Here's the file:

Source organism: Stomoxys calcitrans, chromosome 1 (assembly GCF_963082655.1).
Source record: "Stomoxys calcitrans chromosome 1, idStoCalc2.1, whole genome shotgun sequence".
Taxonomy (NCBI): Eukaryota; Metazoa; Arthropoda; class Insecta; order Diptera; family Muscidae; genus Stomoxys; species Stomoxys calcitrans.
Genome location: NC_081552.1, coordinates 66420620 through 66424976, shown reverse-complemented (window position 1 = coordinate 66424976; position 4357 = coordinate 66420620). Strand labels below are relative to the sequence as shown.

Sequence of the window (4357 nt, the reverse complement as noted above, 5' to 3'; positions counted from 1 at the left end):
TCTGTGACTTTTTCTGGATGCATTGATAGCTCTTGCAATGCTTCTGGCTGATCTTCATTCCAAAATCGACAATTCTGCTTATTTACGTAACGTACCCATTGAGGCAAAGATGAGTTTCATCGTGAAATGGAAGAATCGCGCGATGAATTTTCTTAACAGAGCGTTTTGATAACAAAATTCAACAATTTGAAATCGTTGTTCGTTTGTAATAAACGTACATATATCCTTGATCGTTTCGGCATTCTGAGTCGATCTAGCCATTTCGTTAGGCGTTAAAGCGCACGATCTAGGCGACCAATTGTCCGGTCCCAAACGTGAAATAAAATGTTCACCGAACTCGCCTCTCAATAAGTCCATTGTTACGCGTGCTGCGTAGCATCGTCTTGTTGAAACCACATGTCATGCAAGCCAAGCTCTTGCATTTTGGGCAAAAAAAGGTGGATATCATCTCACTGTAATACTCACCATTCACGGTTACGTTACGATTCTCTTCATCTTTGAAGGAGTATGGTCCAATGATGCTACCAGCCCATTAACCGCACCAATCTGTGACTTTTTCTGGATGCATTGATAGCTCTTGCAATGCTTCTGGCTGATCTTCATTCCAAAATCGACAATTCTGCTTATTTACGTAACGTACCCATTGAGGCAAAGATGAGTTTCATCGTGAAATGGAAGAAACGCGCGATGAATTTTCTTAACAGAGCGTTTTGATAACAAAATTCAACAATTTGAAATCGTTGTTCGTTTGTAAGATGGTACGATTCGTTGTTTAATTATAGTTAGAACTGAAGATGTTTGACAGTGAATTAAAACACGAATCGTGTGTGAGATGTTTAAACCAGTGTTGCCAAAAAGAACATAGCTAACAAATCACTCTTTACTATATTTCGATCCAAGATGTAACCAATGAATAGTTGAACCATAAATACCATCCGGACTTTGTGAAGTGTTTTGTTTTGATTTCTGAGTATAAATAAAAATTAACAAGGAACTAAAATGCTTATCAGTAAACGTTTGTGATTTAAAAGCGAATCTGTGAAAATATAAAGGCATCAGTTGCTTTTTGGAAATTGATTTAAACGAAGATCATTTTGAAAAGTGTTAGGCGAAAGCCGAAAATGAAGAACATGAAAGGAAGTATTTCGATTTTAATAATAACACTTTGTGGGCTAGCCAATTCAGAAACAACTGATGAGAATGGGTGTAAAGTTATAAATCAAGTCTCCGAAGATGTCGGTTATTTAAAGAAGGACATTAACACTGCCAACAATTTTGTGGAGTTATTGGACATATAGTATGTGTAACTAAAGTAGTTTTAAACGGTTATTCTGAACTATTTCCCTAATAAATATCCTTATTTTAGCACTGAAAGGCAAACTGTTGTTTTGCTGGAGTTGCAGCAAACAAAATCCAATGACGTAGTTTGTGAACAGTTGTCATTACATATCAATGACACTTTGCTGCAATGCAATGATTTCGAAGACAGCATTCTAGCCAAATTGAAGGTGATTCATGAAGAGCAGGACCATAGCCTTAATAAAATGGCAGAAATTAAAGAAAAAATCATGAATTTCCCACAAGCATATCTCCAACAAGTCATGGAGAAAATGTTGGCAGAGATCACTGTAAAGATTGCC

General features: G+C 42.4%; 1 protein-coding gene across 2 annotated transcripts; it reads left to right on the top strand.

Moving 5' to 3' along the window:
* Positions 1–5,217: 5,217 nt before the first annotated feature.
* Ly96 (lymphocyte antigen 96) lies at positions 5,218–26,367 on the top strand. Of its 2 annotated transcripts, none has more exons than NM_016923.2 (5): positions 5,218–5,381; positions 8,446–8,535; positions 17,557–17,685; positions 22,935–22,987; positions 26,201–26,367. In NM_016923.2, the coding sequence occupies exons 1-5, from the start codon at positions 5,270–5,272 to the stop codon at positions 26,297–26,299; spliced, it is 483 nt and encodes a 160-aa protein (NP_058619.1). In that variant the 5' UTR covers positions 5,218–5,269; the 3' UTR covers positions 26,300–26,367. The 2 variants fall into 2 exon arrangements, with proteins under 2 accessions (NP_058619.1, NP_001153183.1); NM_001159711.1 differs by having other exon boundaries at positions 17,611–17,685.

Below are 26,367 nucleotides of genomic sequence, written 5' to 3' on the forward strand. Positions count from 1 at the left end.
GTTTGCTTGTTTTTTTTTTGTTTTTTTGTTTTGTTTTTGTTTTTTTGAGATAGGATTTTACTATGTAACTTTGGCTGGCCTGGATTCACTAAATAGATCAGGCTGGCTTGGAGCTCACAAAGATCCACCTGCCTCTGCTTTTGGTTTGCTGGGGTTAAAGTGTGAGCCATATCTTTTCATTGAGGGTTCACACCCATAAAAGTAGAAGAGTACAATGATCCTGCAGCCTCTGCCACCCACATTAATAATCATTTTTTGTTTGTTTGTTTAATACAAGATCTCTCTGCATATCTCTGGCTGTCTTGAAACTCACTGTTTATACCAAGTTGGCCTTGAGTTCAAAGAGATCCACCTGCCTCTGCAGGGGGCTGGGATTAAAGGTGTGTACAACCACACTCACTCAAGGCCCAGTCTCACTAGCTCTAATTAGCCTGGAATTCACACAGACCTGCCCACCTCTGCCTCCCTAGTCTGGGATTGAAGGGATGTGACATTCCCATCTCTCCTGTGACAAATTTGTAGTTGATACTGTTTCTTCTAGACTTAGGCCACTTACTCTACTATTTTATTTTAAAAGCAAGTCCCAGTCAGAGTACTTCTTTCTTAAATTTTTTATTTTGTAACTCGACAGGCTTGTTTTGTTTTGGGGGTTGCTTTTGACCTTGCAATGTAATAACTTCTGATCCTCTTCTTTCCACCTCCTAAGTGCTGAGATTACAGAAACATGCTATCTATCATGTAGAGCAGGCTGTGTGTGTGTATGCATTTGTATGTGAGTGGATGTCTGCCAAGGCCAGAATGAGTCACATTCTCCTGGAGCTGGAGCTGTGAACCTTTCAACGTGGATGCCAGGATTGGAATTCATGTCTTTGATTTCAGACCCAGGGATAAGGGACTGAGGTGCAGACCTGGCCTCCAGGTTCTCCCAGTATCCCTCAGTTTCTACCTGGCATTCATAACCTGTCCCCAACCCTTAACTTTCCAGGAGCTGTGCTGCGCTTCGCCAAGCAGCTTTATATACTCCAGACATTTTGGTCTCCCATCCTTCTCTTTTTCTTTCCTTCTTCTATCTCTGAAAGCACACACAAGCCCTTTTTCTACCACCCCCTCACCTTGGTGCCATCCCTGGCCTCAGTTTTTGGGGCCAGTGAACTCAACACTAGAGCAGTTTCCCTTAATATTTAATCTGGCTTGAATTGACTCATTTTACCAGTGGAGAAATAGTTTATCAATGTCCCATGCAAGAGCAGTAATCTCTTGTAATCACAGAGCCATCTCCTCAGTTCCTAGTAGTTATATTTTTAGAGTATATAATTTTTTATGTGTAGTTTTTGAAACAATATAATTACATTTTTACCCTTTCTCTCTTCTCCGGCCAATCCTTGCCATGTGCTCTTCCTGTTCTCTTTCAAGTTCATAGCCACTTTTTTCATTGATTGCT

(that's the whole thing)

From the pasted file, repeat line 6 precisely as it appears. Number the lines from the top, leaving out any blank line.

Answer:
TCTGTGACTTTTTCTGGATGCATTGATAGCTCTTGCAATGCTTCTGGCTGATCTTCATTCCAAAATCGACAATTCTGCTTATTTACGTAACGTACCCATTGAGGCAAAGATGAGTTTCATCGTGAAATGGAAGAATCGCGCGATGAATTTTCTTAACAGAGCGTTTTGATAACAAAATTCAACAATTTGAAATCGTTGTTCGTTTGTAATAAACGTACATATATCCTTGATCGTTTCGGCATTCTGAGTCGATCTAGCCATTTCGTTAGGCGTTAAAGCGCACGATCTAGGCGACCAATTGTCCGGTCCCAAACGTGAAATAAAATGTTCACCGAACTCGCCTCTCAATAAGTCCATTGTTACGCGTGCTGCGTAGCATCGTCTTGTTGAAACCACATGTCATGCAAGCCAAGCTCTTGCATTTTGGGCAAAAAAAGGTGGATATCATCTCACTGTAATACTCACCATTCACGGTTACGTTACGATTCTCTTCATCTTTGAAGGAGTATGGTCCAATGATGCTACCAGCCCATTAACCGCACCAATCTGTGACTTTTTCTGGATGCATTGATAGCTCTTGCAATGCTTCTGGCTGATCTTCATTCCAAAATCGACAATTCTGCTTATTTACGTAACGTACCCATTGAGGCAAAGATGAGTTTCATCGTGAAATGGAAGAAACGCGCGATGAATTTTCTTAACAGAGCGTTTTGATAACAAAATTCAACAATTTGAAATCGTTGTTCGTTTGTAAGATGGTACGATTCGTTGTTTAATTATAGTTAGAACTGAAGATGTTTGACAGTGAATTAAAACACGAATCGTGTGTGAGATGTTTAAACCAGTGTTGCCAAAAAGAACATAGCTAACAAATCACTCTTTACTATATTTCGATCCAAGATGTAACCAATGAATAGTTGAACCATAAATACCATCCGGACTTTGTGAAGTGTTTTGTTTTGATTTCTGAGTATAAATAAAAATTAACAAGGAACTAAAATGCTTATCAGTAAACGTTTGTGATTTAAAAGCGAATCTGTGAAAATATAAAGGCATCAGTTGCTTTTTGGAAATTGATTTAAACGAAGATCATTTTGAAAAGTGTTAGGCGAAAGCCGAAAATGAAGAACATGAAAGGAAGTATTTCGATTTTAATAATAACACTTTGTGGGCTAGCCAATTCAGAAACAACTGATGAGAATGGGTGTAAAGTTATAAATCAAGTCTCCGAAGATGTCGGTTATTTAAAGAAGGACATTAACACTGCCAACAATTTTGTGGAGTTATTGGACATATAGTATGTGTAACTAAAGTAGTTTTAAACGGTTATTCTGAACTATTTCCCTAATAAATATCCTTATTTTAGCACTGAAAGGCAAACTGTTGTTTTGCTGGAGTTGCAGCAAACAAAATCCAATGACGTAGTTTGTGAACAGTTGTCATTACATATCAATGACACTTTGCTGCAATGCAATGATTTCGAAGACAGCATTCTAGCCAAATTGAAGGTGATTCATGAAGAGCAGGACCATAGCCTTAATAAAATGGCAGAAATTAAAGAAAAAATCATGAATTTCCCACAAGCATATCTCCAACAAGTCATGGAGAAAATGTTGGCAGAGATCACTGTAAAGATTGCC